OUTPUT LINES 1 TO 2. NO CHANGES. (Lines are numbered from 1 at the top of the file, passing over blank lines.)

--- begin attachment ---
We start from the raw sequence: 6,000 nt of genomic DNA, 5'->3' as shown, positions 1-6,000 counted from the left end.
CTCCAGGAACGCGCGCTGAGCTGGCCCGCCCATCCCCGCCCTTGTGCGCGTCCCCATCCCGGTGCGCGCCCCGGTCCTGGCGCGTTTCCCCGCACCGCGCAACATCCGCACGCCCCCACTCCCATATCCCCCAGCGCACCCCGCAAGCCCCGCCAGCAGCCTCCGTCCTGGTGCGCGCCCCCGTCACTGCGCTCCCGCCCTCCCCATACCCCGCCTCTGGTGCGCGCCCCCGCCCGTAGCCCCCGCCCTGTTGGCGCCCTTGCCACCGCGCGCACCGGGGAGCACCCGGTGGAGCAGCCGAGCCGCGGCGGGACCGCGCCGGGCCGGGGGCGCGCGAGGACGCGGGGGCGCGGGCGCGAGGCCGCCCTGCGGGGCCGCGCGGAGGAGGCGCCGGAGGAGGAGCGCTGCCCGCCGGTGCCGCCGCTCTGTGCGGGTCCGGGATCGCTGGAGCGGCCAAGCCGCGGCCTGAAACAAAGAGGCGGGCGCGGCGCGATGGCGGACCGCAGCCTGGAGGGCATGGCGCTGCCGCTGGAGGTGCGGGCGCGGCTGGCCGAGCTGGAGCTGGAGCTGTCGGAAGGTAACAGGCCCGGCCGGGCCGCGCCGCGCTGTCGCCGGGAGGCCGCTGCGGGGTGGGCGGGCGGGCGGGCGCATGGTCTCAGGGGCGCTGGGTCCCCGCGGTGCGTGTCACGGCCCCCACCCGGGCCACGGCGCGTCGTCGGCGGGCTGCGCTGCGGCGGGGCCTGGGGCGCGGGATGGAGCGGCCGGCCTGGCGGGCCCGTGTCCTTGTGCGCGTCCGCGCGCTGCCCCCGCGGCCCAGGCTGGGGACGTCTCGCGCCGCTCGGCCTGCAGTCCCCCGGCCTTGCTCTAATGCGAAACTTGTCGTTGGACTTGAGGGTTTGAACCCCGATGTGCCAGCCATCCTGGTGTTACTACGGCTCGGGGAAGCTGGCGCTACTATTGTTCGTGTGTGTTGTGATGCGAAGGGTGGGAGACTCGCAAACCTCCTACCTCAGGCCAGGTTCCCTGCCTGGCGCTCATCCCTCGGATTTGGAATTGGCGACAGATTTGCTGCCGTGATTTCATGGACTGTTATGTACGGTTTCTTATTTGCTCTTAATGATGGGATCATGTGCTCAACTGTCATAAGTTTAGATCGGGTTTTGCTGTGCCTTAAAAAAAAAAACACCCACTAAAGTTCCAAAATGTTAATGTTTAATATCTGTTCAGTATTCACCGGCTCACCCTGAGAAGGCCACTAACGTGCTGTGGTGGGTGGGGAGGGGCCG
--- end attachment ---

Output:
We start from the raw sequence: 6,000 nt of genomic DNA, 5'->3' as shown, positions 1-6,000 counted from the left end.
CTCCAGGAACGCGCGCTGAGCTGGCCCGCCCATCCCCGCCCTTGTGCGCGTCCCCATCCCGGTGCGCGCCCCGGTCCTGGCGCGTTTCCCCGCACCGCGCAACATCCGCACGCCCCCACTCCCATATCCCCCAGCGCACCCCGCAAGCCCCGCCAGCAGCCTCCGTCCTGGTGCGCGCCCCCGTCACTGCGCTCCCGCCCTCCCCATACCCCGCCTCTGGTGCGCGCCCCCGCCCGTAGCCCCCGCCCTGTTGGCGCCCTTGCCACCGCGCGCACCGGGGAGCACCCGGTGGAGCAGCCGAGCCGCGGCGGGACCGCGCCGGGCCGGGGGCGCGCGAGGACGCGGGGGCGCGGGCGCGAGGCCGCCCTGCGGGGCCGCGCGGAGGAGGCGCCGGAGGAGGAGCGCTGCCCGCCGGTGCCGCCGCTCTGTGCGGGTCCGGGATCGCTGGAGCGGCCAAGCCGCGGCCTGAAACAAAGAGGCGGGCGCGGCGCGATGGCGGACCGCAGCCTGGAGGGCATGGCGCTGCCGCTGGAGGTGCGGGCGCGGCTGGCCGAGCTGGAGCTGGAGCTGTCGGAAGGTAACAGGCCCGGCCGGGCCGCGCCGCGCTGTCGCCGGGAGGCCGCTGCGGGGTGGGCGGGCGGGCGGGCGCATGGTCTCAGGGGCGCTGGGTCCCCGCGGTGCGTGTCACGGCCCCCACCCGGGCCACGGCGCGTCGTCGGCGGGCTGCGCTGCGGCGGGGCCTGGGGCGCGGGATGGAGCGGCCGGCCTGGCGGGCCCGTGTCCTTGTGCGCGTCCGCGCGCTGCCCCCGCGGCCCAGGCTGGGGACGTCTCGCGCCGCTCGGCCTGCAGTCCCCCGGCCTTGCTCTAATGCGAAACTTGTCGTTGGACTTGAGGGTTTGAACCCCGATGTGCCAGCCATCCTGGTGTTACTACGGCTCGGGGAAGCTGGCGCTACTATTGTTCGTGTGTGTTGTGATGCGAAGGGTGGGAGACTCGCAAACCTCCTACCTCAGGCCAGGTTCCCTGCCTGGCGCTCATCCCTCGGATTTGGAATTGGCGACAGATTTGCTGCCGTGATTTCATGGACTGTTATGTACGGTTTCTTATTTGCTCTTAATGATGGGATCATGTGCTCAACTGTCATAAGTTTAGATCGGGTTTTGCTGTGCCTTAAAAAAAAAAACACCCACTAAAGTTCCAAAATGTTAATGTTTAATATCTGTTCAGTATTCACCGGCTCACCCTGAGAAGGCCACTAACGTGCTGTGGTGGGTGGGGAGGGGCCG